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Hasbara fail: the ambassadors mutiny


Some late developments from Israel only solidify the impression that this country is working hard to destroy its international reputation and simply cannot help itself because of internal pressures from rightwing politicians.

First, annexation of the West Bank is being pushed aggressively so that Likudniks can win the Israeli election, in complete disregard of international opinion. Harriet Sherwood in the Guardian:

Prominent members of Israel‘s ruling Likud party have proposed the annexation of part of the West Bank as the battle for rightwing votes intensifies before the general election in less than three weeks.

Government minister Yuli Edelstein told a conference in Jerusalem that the lack of Israeli sovereignty over Area C – the 60% of the West Bank under full Israeli military control in which all settlements are situated – “strengthens the international community’s demand for a withdrawal to the pre-1967 lines”.

About that international opinion: Here is a delicious story in Ynet about the Israeli ambassadors complaining to the home office about the crap they have to push to the world, and a Netanyahu aide slapping them down:

[Ambassador to the UN Ron] Prosor, one of the highest ranking Israeli diplomats in the world, asked [National Security Council head Yaakov] Amidror what was the rationale behind timing the decision to promote construction in area E1 (between Jerusalem and Ma’aleh Adumim)  after the UN resolution to upgrade the Palestinian Authority to an observer state status.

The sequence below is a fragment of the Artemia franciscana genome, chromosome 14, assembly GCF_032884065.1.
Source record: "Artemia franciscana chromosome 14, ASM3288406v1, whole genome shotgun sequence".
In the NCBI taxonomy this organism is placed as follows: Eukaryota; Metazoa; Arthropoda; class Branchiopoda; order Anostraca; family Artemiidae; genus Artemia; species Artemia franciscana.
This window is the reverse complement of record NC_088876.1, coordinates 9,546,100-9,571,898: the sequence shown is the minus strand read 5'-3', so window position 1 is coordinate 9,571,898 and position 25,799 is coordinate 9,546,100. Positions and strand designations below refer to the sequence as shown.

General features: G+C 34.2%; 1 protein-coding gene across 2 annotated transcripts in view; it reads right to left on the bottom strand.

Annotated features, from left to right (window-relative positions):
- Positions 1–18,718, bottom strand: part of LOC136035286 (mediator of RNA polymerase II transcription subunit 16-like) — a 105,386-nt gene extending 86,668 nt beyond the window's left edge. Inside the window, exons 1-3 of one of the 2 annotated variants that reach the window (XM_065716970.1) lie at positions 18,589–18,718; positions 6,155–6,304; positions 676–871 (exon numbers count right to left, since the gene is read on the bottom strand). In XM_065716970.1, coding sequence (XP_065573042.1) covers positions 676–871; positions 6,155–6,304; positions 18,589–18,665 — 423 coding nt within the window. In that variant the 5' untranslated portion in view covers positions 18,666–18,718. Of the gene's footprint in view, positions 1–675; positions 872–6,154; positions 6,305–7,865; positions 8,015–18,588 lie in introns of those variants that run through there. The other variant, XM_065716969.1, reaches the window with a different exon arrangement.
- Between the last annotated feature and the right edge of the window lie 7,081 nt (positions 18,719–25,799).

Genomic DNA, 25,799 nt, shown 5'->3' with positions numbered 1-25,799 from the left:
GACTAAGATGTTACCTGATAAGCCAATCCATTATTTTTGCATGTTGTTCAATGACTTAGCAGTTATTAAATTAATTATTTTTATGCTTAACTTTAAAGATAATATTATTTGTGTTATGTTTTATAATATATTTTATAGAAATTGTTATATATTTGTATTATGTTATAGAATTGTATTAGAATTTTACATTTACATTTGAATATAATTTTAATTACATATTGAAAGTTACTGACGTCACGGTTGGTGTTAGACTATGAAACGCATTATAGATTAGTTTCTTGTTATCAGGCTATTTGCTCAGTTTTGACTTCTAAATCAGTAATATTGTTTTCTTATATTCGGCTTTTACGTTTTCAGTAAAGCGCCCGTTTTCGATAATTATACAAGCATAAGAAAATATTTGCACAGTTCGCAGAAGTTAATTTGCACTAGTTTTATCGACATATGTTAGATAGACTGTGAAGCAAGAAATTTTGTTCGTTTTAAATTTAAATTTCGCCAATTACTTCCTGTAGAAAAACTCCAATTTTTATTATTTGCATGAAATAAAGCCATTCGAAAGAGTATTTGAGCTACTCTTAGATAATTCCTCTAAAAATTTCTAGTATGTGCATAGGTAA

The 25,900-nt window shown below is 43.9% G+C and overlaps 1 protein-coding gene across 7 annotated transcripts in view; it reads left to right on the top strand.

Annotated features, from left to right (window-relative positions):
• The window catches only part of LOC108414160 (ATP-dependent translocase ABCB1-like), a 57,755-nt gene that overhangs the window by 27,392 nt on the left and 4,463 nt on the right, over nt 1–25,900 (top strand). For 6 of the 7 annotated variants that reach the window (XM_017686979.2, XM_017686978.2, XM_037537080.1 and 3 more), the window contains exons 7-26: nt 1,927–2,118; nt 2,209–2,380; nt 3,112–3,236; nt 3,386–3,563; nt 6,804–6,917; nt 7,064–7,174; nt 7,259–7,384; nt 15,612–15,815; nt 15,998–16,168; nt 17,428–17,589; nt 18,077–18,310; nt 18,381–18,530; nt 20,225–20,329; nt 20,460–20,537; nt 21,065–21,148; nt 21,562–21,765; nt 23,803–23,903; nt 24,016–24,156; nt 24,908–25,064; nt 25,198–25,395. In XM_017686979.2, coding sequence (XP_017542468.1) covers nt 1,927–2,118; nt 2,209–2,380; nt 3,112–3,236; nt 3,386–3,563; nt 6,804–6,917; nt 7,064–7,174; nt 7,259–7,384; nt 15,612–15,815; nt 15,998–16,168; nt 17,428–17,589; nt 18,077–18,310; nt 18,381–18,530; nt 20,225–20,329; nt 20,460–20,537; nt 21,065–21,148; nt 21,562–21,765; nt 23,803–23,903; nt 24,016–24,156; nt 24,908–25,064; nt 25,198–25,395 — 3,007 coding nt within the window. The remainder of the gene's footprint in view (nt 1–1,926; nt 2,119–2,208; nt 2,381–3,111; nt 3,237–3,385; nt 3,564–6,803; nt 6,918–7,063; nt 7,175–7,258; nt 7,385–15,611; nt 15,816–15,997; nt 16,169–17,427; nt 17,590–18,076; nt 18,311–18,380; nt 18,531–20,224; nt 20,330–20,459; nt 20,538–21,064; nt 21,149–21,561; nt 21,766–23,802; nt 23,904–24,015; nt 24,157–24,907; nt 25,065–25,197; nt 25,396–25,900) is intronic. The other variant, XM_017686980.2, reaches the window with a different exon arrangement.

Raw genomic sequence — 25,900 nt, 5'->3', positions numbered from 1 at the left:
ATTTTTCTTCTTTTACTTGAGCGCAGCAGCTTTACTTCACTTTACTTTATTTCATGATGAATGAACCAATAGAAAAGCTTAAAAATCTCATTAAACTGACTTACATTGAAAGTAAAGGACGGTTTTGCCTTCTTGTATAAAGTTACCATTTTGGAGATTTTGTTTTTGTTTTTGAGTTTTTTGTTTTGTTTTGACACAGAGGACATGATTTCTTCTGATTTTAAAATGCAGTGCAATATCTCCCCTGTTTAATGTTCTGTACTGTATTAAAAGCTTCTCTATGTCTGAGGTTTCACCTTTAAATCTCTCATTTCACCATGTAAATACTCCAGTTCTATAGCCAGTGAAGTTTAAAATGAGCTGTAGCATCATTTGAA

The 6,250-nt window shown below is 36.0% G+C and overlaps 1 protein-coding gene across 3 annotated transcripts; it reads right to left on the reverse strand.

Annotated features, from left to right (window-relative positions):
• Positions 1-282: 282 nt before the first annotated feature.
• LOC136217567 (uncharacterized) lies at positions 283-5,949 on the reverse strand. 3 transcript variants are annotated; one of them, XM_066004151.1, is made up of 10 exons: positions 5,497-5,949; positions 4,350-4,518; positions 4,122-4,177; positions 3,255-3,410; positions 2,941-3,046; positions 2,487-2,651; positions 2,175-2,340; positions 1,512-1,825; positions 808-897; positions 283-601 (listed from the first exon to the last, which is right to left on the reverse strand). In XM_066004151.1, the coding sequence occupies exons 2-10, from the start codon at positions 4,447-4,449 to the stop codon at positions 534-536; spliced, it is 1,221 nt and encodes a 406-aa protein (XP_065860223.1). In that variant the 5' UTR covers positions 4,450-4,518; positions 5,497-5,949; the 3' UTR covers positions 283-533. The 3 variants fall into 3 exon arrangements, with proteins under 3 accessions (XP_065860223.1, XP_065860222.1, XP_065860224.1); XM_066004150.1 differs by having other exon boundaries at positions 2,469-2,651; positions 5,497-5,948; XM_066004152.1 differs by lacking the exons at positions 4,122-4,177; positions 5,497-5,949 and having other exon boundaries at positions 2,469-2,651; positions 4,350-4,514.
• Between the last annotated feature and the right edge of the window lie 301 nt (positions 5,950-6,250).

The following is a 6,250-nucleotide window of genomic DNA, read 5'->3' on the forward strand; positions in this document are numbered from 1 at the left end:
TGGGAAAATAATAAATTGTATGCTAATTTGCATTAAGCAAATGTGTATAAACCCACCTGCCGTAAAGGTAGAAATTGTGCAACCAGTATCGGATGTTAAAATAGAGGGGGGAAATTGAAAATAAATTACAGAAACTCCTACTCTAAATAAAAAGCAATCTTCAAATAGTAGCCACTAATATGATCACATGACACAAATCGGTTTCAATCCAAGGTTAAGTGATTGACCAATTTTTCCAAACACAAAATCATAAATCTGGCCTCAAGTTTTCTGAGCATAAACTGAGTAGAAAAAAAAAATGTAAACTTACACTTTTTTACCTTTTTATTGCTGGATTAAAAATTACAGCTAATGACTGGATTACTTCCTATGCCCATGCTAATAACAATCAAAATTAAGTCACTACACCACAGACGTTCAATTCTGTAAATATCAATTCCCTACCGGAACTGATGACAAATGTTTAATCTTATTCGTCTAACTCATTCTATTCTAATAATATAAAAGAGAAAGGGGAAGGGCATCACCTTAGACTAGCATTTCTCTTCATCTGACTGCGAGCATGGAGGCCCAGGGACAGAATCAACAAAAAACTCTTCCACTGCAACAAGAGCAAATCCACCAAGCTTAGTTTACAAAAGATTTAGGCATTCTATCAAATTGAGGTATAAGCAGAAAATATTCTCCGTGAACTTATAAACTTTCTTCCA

Prosor’s fellow ambassadors, who found it difficult to explain to the world the basis of Israel’s foreign policy on the matter, applauded Prosor….

Ambassadors left the conference feeling highly displeased. “It ended in unpleasant tones. Prosor asked a completely legitimate question and was rebuked. We don’t argue that our job is to represent the state, but those who do have to understand the logic behind its decisions.”…

President Shimon Peres also discussed the Palestinian issue on Monday, for the second time this week. A day after declaring Palestinian President Mahmoud Abbas to be a partner for peace and severely criticizing Netanyahu and Lieberman’s handling of diplomacy, the president said that “there is nothing wrong with talking to Hamas, as long as it accepts the terms of the Quartet

A key point in that Ynet piece is that the government has no choice but to annex, and that it knows it is killing itself internationally:

It should be noted that the Foreign Ministry recommended to the government to postpone any counter-measures to the Palestinian bid so as not to focus international attention on Israel, fearing it may be seen as vindictive.
OK, but there is too much internal political pressure not to annex. Again from that Ynet piece: “Amidror said that there was a need to make it clear to the Palestinians that unilateral moves on their part come with a price.” And check this out, from the Times of Israel, echoing that Guardian piece above: